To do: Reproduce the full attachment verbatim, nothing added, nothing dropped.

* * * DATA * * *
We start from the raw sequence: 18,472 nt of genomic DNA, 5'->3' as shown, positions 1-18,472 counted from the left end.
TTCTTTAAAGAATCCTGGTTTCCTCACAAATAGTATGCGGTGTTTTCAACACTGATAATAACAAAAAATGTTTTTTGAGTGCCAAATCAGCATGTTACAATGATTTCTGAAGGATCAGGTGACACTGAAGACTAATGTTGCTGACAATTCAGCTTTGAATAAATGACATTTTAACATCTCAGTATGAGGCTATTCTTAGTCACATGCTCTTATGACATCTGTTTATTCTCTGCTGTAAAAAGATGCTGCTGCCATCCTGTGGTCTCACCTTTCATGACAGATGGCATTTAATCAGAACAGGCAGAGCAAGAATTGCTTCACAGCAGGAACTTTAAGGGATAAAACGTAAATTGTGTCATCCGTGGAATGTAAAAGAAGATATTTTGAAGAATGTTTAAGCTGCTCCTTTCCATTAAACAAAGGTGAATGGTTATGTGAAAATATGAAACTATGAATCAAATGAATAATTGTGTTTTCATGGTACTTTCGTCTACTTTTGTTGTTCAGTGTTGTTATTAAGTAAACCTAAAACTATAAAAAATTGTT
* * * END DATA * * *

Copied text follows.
We start from the raw sequence: 18,472 nt of genomic DNA, 5'->3' as shown, positions 1-18,472 counted from the left end.
TTCTTTAAAGAATCCTGGTTTCCTCACAAATAGTATGCGGTGTTTTCAACACTGATAATAACAAAAAATGTTTTTTGAGTGCCAAATCAGCATGTTACAATGATTTCTGAAGGATCAGGTGACACTGAAGACTAATGTTGCTGACAATTCAGCTTTGAATAAATGACATTTTAACATCTCAGTATGAGGCTATTCTTAGTCACATGCTCTTATGACATCTGTTTATTCTCTGCTGTAAAAAGATGCTGCTGCCATCCTGTGGTCTCACCTTTCATGACAGATGGCATTTAATCAGAACAGGCAGAGCAAGAATTGCTTCACAGCAGGAACTTTAAGGGATAAAACGTAAATTGTGTCATCCGTGGAATGTAAAAGAAGATATTTTGAAGAATGTTTAAGCTGCTCCTTTCCATTAAACAAAGGTGAATGGTTATGTGAAAATATGAAACTATGAATCAAATGAATAATTGTGTTTTCATGGTACTTTCGTCTACTTTTGTTGTTCAGTGTTGTTATTAAGTAAACCTAAAACTATAAAAAATTGTT